One of the forces facilitating the possibility of a bright green economic transformation is insight into the systems around us, particularly the kind of insight we gain through making visible the invisible and manifesting backstories.
As the price of using technology to sample, monitor, sense, aggregate and communicate data continues to drop rapidly, we face a rift between the sheer dumbness of the built world and industrial systems we've inherited, and our rapidly-expanding insight into how those systems work. Along that faultline lie a million opportunities for not only making those systems more efficient and our lives more sustainable, but for whole new systems and wholly new lives within those systems. This will be a major theme in our next book.
Of course, all sorts of barriers and uncertainties and pitfalls lie before us, not least of which are the huge issues over privacy, open v. closed systems and data ownership, but it is also true that the potential gains here are monumental.
Gavin Clabaugh hits a proper note of awe, I think, in his essay on the epoch of incredulity:
I see it hiding inside the inaccurately named thing called “social networking. I see it embedded in “American Idol.” It follows me to the grocery store. It wakes me up at night. It’s busy working away on web pages and formatting RSS feeds. It’s reading your electric meter. It’s even there when you drive into a parking lot. It’s monitoring air quality, or temperature, and it’s in that vending machine down the hall tracking the ever-so-important availability of cheese-doodles.
The third force is all about the network and it’s all about the collapse of time. It’s all about a new network of machines, sensors, monitors, and even some humans, that spend their days tasting the world, and talking to other machines about what they’ve tasted. Sometimes it’s frightening.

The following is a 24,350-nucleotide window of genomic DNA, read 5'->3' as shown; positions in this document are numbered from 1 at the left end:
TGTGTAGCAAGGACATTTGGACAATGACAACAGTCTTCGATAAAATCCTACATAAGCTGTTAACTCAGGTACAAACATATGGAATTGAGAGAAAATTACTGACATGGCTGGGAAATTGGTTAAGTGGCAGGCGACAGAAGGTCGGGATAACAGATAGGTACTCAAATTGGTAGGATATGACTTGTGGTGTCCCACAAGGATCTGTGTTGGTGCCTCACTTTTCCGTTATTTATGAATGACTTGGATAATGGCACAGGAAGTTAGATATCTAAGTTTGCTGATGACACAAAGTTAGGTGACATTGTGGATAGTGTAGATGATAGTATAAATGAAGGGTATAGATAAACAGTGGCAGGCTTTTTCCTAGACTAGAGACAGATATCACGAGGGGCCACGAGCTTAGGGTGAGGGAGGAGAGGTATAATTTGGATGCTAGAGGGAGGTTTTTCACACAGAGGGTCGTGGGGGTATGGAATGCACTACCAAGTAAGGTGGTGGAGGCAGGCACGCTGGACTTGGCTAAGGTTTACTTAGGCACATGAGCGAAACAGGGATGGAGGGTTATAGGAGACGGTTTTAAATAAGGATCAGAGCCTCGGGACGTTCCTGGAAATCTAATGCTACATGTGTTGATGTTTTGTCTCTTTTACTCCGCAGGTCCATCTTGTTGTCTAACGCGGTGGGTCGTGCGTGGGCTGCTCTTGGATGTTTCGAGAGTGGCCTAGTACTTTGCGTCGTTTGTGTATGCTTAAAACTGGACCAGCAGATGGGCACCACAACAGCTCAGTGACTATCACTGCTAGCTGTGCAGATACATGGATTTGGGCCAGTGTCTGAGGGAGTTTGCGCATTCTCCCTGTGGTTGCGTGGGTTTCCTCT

I once characterized the third force as the move “from sampling to monitoring.” I figured soon we wouldn’t need things like statistical sampling to measure our world. I argued that we were increasingly moving to “real-time” measurements to understand the world. The time and distance between action and feedback would disappear. It’s come true.
Day by day, step-by-step, we are closer and closer to having our grubby little metaphorical fingers on the pulse of the world, a live wire tapped straight into a global, wired, world nervous system —pulling out the real-time flow of public opinion, or market penetration, or product usage, or the number of parking spaces left in a parking garage.
...This third force is about our radical move from sampling our world in little bits and pieces to monitoring our lives in near-real-time, gulping it down in great big chunks, as it happens. And, it’s also about the distribution and representation of this new world of information – these great chunks of stuff – in ways that that change lives, change markets, or simply change the length of your workday.
We'll be writing a lot more about this subject. But this seemed worth sharing now...
Thanks to Jon Stahl for the link
"...This third force is about our radical move from sampling our world in little bits and pieces to monitoring our lives in near-real-time, gulping it down in great big chunks, as it happens."
Working with green, "high efficiency" buildings over the last few months, there's a big disconnect between green design, and actualizing that design. On paper a building runs 40% below code, but in actuality it's running ABOVE code. When asked why, a big component was poor sub-metering of electricity use. I'm not talking about the groovy personal real time energy monitors us eco-geeks get jazzed about. I'm talking about behind the scenes, down in the operations centers of the big buildings. Real time touch screens are great, but if the operations staff and budgeting people invest in good sub metering, and then start SEEING how much they're wasting, if there are good, bright green voices commenting and shedding light on those numbers, institutions CAN change.